Well, if by removing the excess food immediately, you mean after 5 minutes, yes. I gave the 4 corydoras (it is only 3 now) and my ghost shrimp 1/4 to 1/2 (actually 2 1/4 pieces) algae wafer a day. They are good scavengers, and they always look pretty fat, so I don't think I need to feed them more than that. Also, the tetras will sometimes nip (or swarm, depending on wheather or not I have fed them) at the algae wafer. The wafers are 1/2" in diameter.

The tetras just eat Omega One Super Color Color Flakes (it says color twice on the package). It probably isn't the best for a staple, but I have been meaning to look more into that. I sometimes feed them HBH Flake Frenzy (usually when I can't find the color color flakes lol).

What other chemicals are you adding to this tank? Water conditioner (what brand)? Fertilizers for the plants? Supplements of any sort?
Just SeaChem Prime (de-chlorinater), and Flourish Comprehensive (for plants). That is it. Ocasionally afew drops of some odd blue water that end up in the tank after I get new fish from the LFS. The LFS lady calls it "medicine", but I can't get her to be any more specific than that.

And lastly, until we sort this out... do NOT buy any new fish to add to this tank, even if something dies. Lemon tetras do not need a large group to survive or thrive. While schools are usually suggested for most of the tetras, the environment you are able to provide should be capable of handling the number of fish you add to the tank. 10 gallons and 9 - 10 fish is not a properly stocked tank, quarantine or not.
You don't have to worry about me buying more fish while I have a sick fish. As far as handling fish, I hardly ever have a problem with water quality issues unless I get lazy and forget for afew weeks. I have about $40 worth of plants in that tank. As I have said earlier, I do not plan on having the tank this stocked in the future. I just had 2 species of school fish back before I knew they were school fish, and I couldn't bare to get rid of either one (although all my original lemon tetras have died, I get them sick from my LFS, but I never see the signs until they are in my tank).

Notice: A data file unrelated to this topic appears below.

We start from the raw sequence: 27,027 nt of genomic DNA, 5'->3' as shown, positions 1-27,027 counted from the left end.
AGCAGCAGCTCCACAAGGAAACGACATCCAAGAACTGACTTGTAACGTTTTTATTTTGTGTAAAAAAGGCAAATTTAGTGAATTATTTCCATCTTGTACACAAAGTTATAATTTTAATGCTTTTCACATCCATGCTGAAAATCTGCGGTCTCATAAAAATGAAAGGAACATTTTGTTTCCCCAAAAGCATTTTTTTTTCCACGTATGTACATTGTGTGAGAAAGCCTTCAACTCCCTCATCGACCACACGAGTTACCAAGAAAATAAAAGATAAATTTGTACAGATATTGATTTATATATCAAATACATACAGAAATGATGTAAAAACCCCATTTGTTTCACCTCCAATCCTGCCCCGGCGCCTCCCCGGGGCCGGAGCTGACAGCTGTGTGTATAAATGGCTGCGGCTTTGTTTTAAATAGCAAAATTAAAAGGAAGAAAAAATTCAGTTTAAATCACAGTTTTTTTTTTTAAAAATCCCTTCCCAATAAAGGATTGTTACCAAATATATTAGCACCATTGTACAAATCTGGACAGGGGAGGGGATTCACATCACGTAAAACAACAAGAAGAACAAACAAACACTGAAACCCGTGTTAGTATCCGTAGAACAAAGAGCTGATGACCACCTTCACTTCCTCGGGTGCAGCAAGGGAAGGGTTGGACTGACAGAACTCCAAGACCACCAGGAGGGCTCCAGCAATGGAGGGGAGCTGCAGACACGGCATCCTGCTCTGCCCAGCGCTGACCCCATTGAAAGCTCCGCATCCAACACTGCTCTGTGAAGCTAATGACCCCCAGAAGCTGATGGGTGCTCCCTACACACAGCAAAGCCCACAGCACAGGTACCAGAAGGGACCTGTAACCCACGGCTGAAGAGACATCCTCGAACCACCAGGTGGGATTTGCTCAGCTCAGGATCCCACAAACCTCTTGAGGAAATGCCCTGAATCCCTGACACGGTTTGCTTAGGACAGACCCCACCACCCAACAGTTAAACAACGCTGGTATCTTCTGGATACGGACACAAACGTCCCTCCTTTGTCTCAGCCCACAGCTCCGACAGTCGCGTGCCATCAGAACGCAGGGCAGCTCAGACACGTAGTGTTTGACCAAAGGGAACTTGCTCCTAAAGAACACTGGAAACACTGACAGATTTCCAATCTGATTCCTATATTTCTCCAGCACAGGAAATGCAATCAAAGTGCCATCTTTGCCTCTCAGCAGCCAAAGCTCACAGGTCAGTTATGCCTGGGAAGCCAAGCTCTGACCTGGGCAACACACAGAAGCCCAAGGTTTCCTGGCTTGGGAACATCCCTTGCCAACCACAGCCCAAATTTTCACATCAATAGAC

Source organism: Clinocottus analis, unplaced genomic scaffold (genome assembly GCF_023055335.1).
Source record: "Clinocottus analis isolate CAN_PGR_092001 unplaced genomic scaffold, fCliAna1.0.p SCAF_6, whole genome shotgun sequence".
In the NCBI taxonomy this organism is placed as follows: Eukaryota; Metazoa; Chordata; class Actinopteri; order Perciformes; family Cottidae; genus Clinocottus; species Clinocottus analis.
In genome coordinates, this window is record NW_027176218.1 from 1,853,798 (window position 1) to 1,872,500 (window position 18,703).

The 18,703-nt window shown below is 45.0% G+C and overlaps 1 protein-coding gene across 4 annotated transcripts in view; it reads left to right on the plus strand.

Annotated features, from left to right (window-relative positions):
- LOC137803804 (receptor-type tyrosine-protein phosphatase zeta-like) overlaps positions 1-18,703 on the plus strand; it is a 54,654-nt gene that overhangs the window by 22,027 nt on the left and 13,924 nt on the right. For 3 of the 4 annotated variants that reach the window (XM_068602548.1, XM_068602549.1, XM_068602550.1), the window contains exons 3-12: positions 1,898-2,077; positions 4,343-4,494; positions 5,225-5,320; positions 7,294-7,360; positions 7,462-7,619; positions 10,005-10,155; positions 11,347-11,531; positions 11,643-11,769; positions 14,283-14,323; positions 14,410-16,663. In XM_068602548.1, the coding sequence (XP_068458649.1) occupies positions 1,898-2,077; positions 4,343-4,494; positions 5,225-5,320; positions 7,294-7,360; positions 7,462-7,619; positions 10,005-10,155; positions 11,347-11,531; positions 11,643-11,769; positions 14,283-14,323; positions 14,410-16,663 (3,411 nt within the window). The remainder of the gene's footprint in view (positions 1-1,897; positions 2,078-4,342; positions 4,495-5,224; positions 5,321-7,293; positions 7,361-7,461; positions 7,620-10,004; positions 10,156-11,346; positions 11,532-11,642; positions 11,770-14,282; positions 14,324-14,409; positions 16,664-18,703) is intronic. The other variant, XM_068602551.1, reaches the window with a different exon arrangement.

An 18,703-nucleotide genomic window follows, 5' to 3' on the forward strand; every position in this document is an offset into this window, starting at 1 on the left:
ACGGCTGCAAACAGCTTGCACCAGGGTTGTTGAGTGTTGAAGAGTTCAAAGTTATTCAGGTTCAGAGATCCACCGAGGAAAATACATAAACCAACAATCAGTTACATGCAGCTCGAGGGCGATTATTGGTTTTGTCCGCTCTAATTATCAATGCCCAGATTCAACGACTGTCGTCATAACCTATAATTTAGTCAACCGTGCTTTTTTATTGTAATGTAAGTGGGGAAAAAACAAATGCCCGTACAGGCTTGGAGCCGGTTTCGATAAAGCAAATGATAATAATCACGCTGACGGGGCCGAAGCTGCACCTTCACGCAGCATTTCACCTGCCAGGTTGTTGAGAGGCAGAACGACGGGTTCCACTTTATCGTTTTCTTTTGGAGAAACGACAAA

Now... quarantine tanks. These are called quarantine for a reason. These tanks are set up to contribute to just what they say, isolating a new group (or sick) of fish before adding them to a main tank. New fish should not be added until after the first ones are deemed healthy and moved to the main tank. Keeping it species specific is also a good idea so there are more options in treatment should something turn out to need medication. Quarantine tanks should be very basic, no substrate, artificial (plastic or silk) plants, small pieces of pvc pipe, and a simple sponge filter or hang on filter, and of course, a heater. Lack of substrate serves multiple purposes in a quarantine, but primarily it allows you to easily "clean"/remove one med from the tank before attempting or using another, and it also avoids any build up of waste and/or food that falls through the average substrate and gets trapped. Many medications can/will leave a residue on glass, in substrate, etc. and this can also cause problems when switching meds, unless the tank is properly cleaned/sterilized first. (This can be done by emptying the tank and cleaning everything with a bleach/water solution and let to air dry completely for 48 hrs and then rinsed again until all odor of bleach is gone).
Well, I know the point of a QT. This started out as a display tank, and it went from community, to school fish, to QT pretty suddenly. I like the plants to keep the tox down, and provide the new fish with a more "natural" feel. I figure it is less stressful for them.

What you are describing for your 10 gallon tank is not a quarantine situation. It is currently set up as a main tank, which is where a large part of your problem is coming from. If you continue in this fashion you may never resolve the issue that continues to kill your fish, and you will make it much more difficult for anyone else to help you.
I'll see what I can do.
As was mentioned by someone else in the other thread, putting a positive name to any illness via internet is impossible. It isn't going to happen. Without the ability to do the lab work needed to properly id a specific bacteria, fungus, protozoan, the closest you will come is to generalize it as bacterial, fungal, or protozoan. We can still offer treatments and solutions if we know the general illness (bacteria, fungus, protozoan), but please stop trying to put a name to it. All that will do is waste your time and cause you frustration.